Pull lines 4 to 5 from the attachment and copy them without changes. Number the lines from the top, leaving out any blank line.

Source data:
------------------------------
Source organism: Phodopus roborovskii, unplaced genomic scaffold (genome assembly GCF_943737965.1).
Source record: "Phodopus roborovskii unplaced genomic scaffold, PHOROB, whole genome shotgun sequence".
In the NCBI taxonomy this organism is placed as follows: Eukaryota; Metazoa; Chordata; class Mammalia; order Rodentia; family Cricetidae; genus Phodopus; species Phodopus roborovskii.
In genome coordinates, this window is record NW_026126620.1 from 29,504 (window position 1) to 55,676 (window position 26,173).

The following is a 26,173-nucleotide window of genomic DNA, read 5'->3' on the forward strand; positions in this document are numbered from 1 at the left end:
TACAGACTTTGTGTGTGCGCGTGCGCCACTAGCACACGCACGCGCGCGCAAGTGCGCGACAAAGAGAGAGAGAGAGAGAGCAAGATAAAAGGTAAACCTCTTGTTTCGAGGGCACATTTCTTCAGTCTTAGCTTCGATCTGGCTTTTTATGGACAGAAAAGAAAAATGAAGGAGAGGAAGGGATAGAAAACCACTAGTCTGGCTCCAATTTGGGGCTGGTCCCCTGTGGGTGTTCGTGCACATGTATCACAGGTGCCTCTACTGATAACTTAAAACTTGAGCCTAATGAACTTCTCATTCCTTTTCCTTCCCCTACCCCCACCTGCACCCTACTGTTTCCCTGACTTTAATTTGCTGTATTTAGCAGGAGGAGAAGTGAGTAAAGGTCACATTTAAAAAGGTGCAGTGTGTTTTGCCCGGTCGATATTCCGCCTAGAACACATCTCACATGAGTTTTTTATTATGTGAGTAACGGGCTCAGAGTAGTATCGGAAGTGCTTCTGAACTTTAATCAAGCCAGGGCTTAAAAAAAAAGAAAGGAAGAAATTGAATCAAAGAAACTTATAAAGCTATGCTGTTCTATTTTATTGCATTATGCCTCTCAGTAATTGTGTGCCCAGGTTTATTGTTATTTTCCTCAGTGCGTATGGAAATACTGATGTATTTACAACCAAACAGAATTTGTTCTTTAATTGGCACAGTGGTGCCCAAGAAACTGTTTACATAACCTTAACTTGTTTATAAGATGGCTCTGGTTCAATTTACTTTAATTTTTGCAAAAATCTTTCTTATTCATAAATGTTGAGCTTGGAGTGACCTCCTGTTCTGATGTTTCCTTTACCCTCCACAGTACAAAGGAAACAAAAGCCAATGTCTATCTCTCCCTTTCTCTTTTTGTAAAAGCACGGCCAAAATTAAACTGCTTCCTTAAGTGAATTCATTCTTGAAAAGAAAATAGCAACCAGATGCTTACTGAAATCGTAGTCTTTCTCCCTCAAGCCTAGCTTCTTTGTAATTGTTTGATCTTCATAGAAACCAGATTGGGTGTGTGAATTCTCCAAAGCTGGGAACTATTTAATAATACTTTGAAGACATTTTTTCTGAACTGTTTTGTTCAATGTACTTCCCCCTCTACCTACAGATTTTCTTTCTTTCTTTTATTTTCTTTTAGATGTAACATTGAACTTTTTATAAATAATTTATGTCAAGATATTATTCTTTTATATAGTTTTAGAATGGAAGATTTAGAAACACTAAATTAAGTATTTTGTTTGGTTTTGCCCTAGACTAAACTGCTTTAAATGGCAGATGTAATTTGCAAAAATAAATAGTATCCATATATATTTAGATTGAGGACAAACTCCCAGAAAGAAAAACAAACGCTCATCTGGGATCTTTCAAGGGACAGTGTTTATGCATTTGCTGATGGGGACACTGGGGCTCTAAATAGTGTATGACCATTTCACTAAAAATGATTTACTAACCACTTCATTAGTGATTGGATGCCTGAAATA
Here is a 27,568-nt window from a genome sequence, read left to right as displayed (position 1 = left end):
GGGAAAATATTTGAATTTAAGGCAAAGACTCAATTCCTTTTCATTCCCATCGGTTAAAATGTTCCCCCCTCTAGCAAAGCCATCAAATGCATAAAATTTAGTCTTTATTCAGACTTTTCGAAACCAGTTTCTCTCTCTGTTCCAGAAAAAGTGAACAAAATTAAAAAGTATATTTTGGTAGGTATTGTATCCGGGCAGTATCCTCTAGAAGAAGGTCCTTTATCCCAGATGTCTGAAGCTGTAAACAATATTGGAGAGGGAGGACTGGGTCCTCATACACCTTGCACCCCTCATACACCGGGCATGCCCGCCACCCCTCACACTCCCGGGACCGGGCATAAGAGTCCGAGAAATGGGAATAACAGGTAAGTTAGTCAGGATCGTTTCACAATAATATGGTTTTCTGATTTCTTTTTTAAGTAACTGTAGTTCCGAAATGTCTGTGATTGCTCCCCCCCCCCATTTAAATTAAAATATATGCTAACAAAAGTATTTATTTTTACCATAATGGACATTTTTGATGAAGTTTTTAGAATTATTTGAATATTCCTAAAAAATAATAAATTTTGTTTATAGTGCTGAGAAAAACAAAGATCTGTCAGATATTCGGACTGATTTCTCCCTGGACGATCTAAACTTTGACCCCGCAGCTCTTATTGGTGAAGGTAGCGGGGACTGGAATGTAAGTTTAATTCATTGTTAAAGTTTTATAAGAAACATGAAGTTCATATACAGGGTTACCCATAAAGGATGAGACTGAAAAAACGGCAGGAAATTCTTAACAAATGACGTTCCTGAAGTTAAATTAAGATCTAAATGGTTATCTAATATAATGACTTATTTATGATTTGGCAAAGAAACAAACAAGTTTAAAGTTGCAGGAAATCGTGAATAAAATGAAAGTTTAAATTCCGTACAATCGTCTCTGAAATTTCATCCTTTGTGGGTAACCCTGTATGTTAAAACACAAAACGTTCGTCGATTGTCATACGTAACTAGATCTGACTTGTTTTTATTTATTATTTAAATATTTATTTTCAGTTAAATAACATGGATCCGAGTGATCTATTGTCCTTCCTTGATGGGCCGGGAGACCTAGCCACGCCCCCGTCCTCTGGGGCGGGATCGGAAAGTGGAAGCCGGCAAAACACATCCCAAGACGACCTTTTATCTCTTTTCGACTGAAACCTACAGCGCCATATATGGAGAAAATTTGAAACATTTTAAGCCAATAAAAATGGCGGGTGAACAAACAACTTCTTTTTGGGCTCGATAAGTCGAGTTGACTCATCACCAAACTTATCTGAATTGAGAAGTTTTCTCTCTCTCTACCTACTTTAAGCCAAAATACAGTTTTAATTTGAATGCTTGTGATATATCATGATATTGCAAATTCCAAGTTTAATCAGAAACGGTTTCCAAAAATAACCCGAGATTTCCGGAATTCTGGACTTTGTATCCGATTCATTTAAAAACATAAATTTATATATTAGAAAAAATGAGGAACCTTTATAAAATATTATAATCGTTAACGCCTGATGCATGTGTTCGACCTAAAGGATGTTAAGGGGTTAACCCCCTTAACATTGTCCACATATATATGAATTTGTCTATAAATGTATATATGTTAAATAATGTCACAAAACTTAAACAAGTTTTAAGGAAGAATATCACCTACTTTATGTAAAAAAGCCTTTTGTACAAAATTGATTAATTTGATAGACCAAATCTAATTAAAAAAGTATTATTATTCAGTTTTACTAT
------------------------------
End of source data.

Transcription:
In genome coordinates, this window is record NW_026126620.1 from 29,504 (window position 1) to 55,676 (window position 26,173).

The following is a 26,173-nucleotide window of genomic DNA, read 5'->3' on the forward strand; positions in this document are numbered from 1 at the left end: